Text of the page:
May is medication dependence prevention month 2019
Medication dependence can happen to anyone who is using certain pain or sedative medications for longer than a few weeks. To raise awareness about preventing medication harms and finding community support, ScriptWise is running Medication Dependence Prevention Month throughout May 2019.
The prescription medicine overdose crisis in Australia
Three Australians die every day from prescription medicine overdose, a recent report from the Penington Institute found. There also continues to be a marked increase in the rate of overdose deaths in regional Australia. In fact, in 2016, the per capita rate for regional Australia had increased to 8.1 per 100,000 compared to a rate of 6.6 in metropolitan areas.
Meanwhile in Victoria alone, there were 414 Victorian drug overdose deaths involving pharmaceutical medicines, which is higher than the number of overdose deaths involving illicit drugs (271), and higher than the road toll (258).
Putting this into perspective, in Victoria every day, at least one person dies from a prescription medicine overdose. Every hour, at least one ambulance call out is made relating to prescription medicine misadventure. Every five seconds, a prescription for a high-risk medicine is prescribed in Victoria.
Common medications causing dependence
ScriptWise lists the following types of prescription medications that are currently causing the most dependence amongst communities in Australia:
Benzodiazapines : According to ScriptWise, benzodiazepine medications are sedatives or minor tranquilliser medications. They are often used as sleeping tablets or muscle relaxants and are commonly prescribed to address anxiety and insomnia.
Although they can be effective when used in the short-term (less than four weeks), the risks of using benzodiazepines for longer than four weeks outweigh the short-term benefits, especially when combined with other sedatives such as prescription opioids or alcohol. In 2016, 663 Australians died due to benzodiazepine-induced death. Worryingly, this figure has doubled in ten years.
Codeine: In December 2016, the Therapeutic Goods Administration (TGA) made the decision that medications containing codeine such as Panadeine, Nurofen Plus and some cold and flu tablets will only be available with a prescription from 1 February 2018.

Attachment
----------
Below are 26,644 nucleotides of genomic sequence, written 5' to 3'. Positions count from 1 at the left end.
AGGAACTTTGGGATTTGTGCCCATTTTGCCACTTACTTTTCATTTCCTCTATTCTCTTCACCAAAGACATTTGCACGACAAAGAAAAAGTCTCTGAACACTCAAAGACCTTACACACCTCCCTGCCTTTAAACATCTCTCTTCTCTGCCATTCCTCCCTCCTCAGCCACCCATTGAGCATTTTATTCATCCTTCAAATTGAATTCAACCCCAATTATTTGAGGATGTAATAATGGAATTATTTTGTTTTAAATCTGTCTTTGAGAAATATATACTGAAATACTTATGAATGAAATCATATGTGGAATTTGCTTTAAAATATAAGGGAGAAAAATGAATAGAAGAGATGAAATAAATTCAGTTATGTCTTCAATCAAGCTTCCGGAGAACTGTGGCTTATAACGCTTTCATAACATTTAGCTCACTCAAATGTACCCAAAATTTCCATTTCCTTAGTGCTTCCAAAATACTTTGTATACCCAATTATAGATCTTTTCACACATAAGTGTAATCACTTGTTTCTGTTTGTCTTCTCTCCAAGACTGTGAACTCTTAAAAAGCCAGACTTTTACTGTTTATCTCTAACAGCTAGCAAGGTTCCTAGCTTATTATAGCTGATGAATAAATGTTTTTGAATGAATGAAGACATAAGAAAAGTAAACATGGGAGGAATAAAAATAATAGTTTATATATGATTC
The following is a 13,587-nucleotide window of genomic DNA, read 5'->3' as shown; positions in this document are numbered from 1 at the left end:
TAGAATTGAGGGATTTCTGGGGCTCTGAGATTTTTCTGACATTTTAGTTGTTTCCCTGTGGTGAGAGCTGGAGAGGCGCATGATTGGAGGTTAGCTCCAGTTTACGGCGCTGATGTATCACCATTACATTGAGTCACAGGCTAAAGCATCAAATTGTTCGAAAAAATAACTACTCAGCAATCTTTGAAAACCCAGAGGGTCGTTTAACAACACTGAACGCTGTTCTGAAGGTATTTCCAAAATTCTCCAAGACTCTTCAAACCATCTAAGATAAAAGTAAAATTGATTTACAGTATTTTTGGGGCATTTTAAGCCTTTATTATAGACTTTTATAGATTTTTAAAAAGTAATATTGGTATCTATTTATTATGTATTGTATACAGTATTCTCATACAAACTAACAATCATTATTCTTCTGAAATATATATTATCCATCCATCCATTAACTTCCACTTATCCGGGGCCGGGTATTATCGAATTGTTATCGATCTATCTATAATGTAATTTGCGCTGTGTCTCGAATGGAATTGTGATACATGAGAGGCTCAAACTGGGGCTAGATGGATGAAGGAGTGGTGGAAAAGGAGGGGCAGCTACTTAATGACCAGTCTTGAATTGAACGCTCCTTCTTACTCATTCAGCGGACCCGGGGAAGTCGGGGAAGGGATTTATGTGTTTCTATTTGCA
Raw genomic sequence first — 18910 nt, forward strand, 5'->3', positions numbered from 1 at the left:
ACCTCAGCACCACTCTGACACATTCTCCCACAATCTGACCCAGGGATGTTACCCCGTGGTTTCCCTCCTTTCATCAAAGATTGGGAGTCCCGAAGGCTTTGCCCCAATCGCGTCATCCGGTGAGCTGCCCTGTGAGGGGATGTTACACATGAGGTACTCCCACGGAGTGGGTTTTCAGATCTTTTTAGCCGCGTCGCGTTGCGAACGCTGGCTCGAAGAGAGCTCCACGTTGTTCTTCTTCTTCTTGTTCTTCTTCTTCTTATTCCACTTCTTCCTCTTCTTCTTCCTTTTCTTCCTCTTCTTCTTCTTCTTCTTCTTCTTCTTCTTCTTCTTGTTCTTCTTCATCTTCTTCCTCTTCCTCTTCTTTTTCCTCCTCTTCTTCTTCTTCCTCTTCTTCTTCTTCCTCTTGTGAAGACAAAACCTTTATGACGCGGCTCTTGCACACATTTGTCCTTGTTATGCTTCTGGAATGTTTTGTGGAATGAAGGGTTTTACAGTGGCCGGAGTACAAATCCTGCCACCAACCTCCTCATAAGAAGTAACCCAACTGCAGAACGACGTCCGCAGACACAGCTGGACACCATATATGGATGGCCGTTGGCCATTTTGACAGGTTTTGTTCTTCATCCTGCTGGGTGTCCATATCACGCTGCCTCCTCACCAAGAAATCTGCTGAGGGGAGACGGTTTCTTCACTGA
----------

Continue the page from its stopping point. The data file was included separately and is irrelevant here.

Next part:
ScriptWise highlights the risks of using codeine-based medications are too high without a doctor’s involvement. Codeine can be highly addictive and long-term regular use can lead to tolerance, dependence, toxicity and in high doses, death.
Prescription opioids: According to the International Narcotics Control Board, the use of common, opioid-based painkillers such as codeine, morphine and oxycodone has increased by four times over the past decade – and Australian is among a handful of countries consuming the bulk of the world’s opioid medication supply. On top of this, in recent years there has been a worrying increase in the number of opioids being prescribed for ongoing chronic pain conditions. The latest general practice data shows that an opioid was prescribed in almost three in four (72.7%) occasions of general multisite pain management.
Data from ScriptWise shows that in 2016, 784 people died due to a prescription opioid-induced death, outnumbering the road toll in Australia. Meanwhile drug-induced deaths involving other opioids like oxycodone and codeine have more than doubled in just one decade.
More recently, prescription opioids made headlines when a study revealed up to one in 10 surgery patients who get hooked on opioids had never used the drugs before they were prescribed the medication after their operation, world-leading pain experts say.
Prescription drug overdoses has also now prompted the ACT to roll out real-time prescription monitoring system in a bid to curb the misuse of controlled drugs such as opioids. Meanwhile, the Victorian Government has also implemented SafeScript, an innovative real-time prescription monitoring system to reduce the growing harms, including deaths, from high-risk prescription medicines.
A faster way to get answers on pain medication and sedatives
Pharmacists and health professionals faced with common enquiries about pain and sedations medicines, can find answers faster via AusDI, Australia’s most comprehensive and up-to-date database.
Covering over 5,000 products, AusDI includes detailed independent monographs on many pain and sedation medicines including codeine and benzodiazepines. These monographs also include detailed patient counseling notes.
Additional information you’ll find include:
- Product information (PI)
- Consumer medicines information (CMI)
- Product summaries
- Product identifier
- Interactions and safety module
You can find products easily via browse or advanced search technologies using brand name, ingredient, indication or therapeutic class.
AusDI is updated daily by an Australian editorial team, under the guidance of an independent Editorial Advisory Committee. It is published monthly, including the latest data from the PBS Schedule. Being web-based, AusDI is always kept current and requires no software installation.
To find out how AusDI can help, visit: www.ausdi.com.au
Safer patient care with SafeScript
To take action to reduce the growing harms, including deaths, from high-risk prescription medicines, the Victorian Government has recently implemented SafeScript, an innovative real-time prescription monitoring system.
SafeScript is Australia’s first truly real-time prescription monitoring system, built on the national eRx Script Exchange, which has been integrated with MedicalDirector since 2009.
To make it easy for doctors to use SafeScript, it is now fully integrated with MedicalDirector’ Helix cloud-based clinical and practice management software and Clinical 3.18.
Click here to find out more about how to register and start using SafeScript today.